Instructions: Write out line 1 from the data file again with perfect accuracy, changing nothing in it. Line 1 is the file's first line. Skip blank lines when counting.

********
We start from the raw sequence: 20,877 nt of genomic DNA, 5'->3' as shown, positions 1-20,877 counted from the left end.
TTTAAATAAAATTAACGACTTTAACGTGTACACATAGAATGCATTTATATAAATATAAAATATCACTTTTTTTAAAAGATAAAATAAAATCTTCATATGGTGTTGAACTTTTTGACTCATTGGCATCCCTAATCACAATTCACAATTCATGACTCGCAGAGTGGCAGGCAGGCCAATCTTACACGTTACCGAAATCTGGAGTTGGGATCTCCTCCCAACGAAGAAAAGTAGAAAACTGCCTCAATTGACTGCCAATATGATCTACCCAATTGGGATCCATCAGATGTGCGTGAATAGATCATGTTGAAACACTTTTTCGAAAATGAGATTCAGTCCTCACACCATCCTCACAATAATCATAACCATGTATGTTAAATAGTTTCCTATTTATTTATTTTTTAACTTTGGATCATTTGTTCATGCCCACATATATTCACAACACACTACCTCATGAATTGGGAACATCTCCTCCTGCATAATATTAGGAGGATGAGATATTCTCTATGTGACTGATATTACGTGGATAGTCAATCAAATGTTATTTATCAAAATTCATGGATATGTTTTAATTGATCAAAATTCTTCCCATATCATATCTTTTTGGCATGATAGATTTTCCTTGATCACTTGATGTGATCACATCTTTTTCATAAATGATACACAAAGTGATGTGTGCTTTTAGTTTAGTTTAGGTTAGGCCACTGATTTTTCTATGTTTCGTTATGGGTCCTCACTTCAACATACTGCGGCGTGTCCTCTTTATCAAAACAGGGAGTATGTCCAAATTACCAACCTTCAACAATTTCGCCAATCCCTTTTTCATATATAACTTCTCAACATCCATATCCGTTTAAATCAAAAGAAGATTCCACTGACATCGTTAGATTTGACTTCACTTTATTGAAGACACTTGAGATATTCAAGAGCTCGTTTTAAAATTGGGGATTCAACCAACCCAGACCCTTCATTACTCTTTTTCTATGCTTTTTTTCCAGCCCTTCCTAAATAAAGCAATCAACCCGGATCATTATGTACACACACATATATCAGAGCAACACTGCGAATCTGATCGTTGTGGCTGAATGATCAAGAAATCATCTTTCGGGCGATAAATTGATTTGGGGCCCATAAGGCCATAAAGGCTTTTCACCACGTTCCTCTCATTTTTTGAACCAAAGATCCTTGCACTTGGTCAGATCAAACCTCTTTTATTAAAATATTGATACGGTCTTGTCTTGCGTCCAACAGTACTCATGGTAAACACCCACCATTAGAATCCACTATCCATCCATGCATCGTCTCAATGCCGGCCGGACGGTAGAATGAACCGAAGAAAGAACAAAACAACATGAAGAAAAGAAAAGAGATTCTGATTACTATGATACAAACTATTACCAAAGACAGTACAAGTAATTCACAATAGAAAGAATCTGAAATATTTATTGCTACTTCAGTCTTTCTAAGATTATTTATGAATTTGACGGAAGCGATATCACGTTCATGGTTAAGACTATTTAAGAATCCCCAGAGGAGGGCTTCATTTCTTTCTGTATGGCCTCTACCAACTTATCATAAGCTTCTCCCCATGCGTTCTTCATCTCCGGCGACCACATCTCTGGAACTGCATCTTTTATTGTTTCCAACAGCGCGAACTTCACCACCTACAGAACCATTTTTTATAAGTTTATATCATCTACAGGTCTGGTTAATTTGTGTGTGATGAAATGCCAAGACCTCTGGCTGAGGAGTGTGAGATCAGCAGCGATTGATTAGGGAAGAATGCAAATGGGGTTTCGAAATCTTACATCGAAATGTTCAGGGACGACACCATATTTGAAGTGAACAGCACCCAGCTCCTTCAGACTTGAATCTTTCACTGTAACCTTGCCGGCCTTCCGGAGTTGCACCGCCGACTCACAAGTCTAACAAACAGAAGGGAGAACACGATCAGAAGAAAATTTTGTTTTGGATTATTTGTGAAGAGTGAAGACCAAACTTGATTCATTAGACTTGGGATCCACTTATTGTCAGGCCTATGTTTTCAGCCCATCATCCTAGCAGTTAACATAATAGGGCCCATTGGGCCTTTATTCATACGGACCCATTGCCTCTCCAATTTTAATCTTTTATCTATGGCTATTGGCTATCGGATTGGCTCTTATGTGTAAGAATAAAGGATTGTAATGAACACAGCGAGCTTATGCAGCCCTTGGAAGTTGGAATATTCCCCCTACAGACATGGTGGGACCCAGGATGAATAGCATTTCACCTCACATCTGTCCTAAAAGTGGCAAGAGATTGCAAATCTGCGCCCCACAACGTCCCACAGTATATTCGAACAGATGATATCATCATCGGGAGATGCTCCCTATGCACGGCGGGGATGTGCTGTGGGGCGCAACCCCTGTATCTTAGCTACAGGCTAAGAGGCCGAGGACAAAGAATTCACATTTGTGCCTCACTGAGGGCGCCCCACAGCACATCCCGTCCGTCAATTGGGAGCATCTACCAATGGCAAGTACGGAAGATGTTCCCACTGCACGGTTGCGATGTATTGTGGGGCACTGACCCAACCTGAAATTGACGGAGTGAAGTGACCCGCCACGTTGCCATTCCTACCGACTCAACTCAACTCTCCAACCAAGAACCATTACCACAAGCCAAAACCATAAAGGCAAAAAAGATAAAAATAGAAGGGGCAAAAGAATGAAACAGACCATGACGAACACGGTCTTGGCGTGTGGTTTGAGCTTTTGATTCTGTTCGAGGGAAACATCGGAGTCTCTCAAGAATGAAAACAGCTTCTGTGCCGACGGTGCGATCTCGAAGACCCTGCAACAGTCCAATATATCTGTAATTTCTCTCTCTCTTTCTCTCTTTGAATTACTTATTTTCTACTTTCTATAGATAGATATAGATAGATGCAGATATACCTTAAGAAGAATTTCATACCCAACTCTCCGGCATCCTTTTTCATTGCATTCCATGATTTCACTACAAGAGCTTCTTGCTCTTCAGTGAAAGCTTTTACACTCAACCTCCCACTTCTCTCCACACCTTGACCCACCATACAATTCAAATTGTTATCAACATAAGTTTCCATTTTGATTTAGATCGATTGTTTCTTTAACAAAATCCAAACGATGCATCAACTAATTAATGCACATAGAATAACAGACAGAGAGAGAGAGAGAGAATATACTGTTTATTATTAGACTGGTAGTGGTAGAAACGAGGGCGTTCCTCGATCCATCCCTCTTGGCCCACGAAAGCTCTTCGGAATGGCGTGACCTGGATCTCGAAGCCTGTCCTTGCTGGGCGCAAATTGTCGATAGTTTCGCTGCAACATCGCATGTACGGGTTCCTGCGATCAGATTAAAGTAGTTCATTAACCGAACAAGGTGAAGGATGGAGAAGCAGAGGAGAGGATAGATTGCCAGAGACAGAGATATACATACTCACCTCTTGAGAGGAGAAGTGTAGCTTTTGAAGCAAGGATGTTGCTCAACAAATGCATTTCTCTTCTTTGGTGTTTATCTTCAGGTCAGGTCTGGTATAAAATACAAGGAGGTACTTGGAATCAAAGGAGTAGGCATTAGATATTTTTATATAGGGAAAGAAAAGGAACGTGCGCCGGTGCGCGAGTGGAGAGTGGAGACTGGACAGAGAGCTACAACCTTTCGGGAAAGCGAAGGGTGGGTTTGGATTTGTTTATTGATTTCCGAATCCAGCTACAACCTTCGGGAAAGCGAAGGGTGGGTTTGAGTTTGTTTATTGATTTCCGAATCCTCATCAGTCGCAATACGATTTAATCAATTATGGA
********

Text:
We start from the raw sequence: 20,877 nt of genomic DNA, 5'->3' as shown, positions 1-20,877 counted from the left end.